The Blockchain Bitcoin & Crypto Weekly CXO Briefing is all you need to know, each week, jargon free for CXO level business leaders and investors who will use this technology to change the world. Each week we select the 3 news items that matter and explain why and link to one expert opinion.
Editor’s Note: I know the purists say we should use bitcoin (lc) for the currency/store of value use and Bitcoin (uc) for payment rail/technology. As bitcoin and Bitcoin are going more mainstream, I think it makes sense to capitalise everything because it is a word in common use and it is now common to refer to Blockchain or DLT when we want to only talk about technology.
For the intro to this weekly series, please go here.
News Item 1: Is There Blockchain-Related Talent Bubble? LinkedIn Adverts Surge
Decrypted: Bitcoin and cryptocurrencies are seeing spectacular gains, but that is not only thing that’s in huge demand. Companies are hunting for people with blockchain skills, according to data from LinkedIn. Over the last week, 1,000 blockchain jobs were posted on LinkedIn and 9,945 people on the site listed blockchain as a skill. Blockchain jobs are on the up and blockchain engineers are commanding six figure salaries.
Our take: The blockchain job market is booming. At least 1,876 people are working full-tme in the cryptocurrency industry, and the actual total figure is likely well above two thousand if we include large mining and other organizations based on research from the Centre for Alternative Finance at Cambridge University. This is just the beginning, as huge growth is expected in the enterprise blockchain business over the next 10 years. Ameri Research predicts that the global enterprise blockchain market is expected to reach $16.3 billion by 2024, from around $2.3 billion in 2016. Also with “ICO Fever” and more than 850 different cryptocurrencies in the market, no stone will be left unturned. Blockchain will practically infest everything. Every day we read about another story about a new blockchain application, ranging from finance and cybersecurity to government services, education, health care, advertising and entertainment. Today, cryptocurrency dominates blockchain, but with all these other industries making use of blockchain, people with right skills will have plenty of room to maneuver in sectors outside of Fintech.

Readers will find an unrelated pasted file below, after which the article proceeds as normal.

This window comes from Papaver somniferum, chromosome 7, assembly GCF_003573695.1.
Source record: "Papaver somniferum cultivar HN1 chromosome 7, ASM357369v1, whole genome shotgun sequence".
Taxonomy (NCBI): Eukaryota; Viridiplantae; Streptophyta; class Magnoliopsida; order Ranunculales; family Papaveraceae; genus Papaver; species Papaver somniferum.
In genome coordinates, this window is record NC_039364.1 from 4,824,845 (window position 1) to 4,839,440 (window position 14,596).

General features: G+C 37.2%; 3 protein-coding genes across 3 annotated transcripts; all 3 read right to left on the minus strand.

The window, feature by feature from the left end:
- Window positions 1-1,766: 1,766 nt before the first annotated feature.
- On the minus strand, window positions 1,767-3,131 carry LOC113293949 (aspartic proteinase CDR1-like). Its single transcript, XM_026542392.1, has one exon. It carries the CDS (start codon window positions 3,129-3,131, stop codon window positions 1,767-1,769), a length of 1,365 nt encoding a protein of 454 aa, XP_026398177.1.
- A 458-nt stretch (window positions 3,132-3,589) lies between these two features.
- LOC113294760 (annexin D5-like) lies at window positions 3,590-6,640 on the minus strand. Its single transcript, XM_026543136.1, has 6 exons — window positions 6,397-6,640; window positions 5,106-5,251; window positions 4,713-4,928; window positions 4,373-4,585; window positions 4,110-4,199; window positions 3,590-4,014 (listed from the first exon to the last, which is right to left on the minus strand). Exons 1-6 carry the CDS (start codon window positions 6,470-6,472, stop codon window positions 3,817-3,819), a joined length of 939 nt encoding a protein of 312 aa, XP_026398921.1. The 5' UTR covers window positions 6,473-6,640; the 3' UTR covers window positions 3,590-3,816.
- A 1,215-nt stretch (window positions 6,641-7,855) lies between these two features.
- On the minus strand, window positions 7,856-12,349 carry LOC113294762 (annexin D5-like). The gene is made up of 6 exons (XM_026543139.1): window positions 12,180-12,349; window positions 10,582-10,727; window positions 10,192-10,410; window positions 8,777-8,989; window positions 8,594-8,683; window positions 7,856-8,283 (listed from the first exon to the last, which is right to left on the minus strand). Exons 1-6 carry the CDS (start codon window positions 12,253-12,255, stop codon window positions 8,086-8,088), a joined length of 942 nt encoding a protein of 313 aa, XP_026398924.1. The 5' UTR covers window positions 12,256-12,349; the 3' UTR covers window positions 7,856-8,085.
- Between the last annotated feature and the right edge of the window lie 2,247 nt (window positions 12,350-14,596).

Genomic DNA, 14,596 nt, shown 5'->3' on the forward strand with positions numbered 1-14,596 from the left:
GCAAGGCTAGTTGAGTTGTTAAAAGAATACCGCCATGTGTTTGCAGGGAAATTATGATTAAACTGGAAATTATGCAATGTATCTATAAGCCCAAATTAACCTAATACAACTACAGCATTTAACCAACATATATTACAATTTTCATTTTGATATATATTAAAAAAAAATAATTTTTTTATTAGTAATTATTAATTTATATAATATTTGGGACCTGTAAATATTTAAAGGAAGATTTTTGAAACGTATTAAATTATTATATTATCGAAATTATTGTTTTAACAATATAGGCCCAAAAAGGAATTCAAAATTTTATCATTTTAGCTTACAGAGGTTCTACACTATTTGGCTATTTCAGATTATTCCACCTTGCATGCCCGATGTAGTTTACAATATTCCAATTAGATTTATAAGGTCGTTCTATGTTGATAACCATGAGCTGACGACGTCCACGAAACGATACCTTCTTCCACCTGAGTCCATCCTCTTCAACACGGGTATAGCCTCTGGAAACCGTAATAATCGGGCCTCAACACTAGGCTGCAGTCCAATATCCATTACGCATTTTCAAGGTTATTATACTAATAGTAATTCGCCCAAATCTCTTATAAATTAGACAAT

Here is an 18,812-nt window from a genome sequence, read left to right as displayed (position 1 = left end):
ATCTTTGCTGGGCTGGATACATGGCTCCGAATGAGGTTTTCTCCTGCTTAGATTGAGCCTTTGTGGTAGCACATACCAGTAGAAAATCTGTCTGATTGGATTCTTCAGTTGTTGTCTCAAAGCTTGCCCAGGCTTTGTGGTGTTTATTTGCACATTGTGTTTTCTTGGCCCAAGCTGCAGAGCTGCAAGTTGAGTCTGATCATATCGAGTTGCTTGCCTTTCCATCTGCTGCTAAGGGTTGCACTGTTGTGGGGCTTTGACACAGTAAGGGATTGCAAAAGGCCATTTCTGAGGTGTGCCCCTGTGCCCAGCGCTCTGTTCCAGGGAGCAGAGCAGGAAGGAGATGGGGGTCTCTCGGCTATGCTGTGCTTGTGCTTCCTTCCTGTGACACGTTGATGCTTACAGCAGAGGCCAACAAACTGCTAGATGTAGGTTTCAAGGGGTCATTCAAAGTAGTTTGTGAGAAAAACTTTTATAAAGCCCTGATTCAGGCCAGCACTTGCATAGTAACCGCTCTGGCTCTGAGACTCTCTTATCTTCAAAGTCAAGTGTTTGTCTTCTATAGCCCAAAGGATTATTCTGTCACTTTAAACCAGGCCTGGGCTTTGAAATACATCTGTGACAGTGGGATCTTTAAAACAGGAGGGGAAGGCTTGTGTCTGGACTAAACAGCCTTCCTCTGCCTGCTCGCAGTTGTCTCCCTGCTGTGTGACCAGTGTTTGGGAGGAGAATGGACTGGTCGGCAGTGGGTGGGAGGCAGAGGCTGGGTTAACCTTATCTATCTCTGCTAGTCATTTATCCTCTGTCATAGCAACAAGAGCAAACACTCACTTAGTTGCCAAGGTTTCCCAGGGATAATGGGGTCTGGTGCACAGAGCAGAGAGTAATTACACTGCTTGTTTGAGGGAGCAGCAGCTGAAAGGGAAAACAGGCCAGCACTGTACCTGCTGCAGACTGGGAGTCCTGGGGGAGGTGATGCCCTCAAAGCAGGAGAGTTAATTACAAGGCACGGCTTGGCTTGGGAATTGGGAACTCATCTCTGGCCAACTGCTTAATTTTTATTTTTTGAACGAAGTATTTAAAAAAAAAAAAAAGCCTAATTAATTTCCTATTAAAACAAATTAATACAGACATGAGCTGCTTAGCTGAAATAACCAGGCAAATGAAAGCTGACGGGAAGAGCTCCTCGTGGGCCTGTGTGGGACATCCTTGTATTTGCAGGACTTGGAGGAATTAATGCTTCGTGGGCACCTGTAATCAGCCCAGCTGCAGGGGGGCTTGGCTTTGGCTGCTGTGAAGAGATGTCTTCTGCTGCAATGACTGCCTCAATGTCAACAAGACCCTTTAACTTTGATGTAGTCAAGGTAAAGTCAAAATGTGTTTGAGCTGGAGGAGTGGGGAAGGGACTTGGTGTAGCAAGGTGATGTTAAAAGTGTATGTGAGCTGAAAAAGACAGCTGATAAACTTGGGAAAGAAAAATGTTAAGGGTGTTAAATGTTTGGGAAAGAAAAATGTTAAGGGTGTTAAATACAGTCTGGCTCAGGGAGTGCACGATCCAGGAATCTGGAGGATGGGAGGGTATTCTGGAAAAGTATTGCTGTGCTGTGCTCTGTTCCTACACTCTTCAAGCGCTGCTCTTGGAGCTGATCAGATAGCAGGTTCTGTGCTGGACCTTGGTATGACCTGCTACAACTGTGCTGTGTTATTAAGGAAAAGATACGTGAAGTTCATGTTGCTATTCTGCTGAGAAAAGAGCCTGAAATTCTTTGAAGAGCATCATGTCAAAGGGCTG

Demand is up, but supply is still low. The current situation drives two things. One is the pay for those with the skills and on the other end the opportunities for organizations that can teach people these skills. The demand for blockchain developers exceeds by far what is available out there and corporations are struggling to find blockchain expertise, as most of the people with these skills are already working at blockchain startups that emerged over that last few years. Everyone is scrambling to get a blockchain team in play, and this driving the blockchain education market.
If blockchain platforms do their job well, some of these skills will become commoditized. Think back to when being able to read and markup HTML was a premium skill. It should be as easy to deploy to the decentralized network, as it is today to deploy to a centralized cloud service. There will always be need for a few people who understand how it works below the covers, but they will be a small minority.
More and more universities, workshops, grass root efforts, bootcamps and online training are popping up everywhere, teaching the basics and offering hands-on training in Blockchain, Bitcoin and Crypto. But one of the problems they are facing, especially at the university level, is the chicken and egg problem. Its hard for them to find qualified people to teach blockchain-related subjects.
It will be interesting to see how things develop. It will take time and the joint efforts of all the players in the ecosystem to build a blockchain talent force that will create future blockchain innovations.
News Item 2: Bitcoin’s soaring price means bankrupt Mt. Gox may soon be able to pay its creditors
Decrypted: In 1978 the famous $6 million Lufthansa heist went down. In 2014 the infamous $450 million Mt. Gox heist went down, the biggest in Bitcoin history. By all accounts, 850,000 Bitcoins were stolen. Since, 202,185 Bitcoins were recovered, while 650,000 are still missing. You can find an interesting timeline of events surrounding Mt. Gox on CoinDesk.
Now with Bitcoin prices skyrocketing, it has surfaced that Mt. Gox might be able to pay back all its customers, using the recovered Bitcoins. With last week’s value of Bitcoin, these Bitcoins could be worth anywhere between $550-$600 million, leaving some pocket change after everyone is paid back.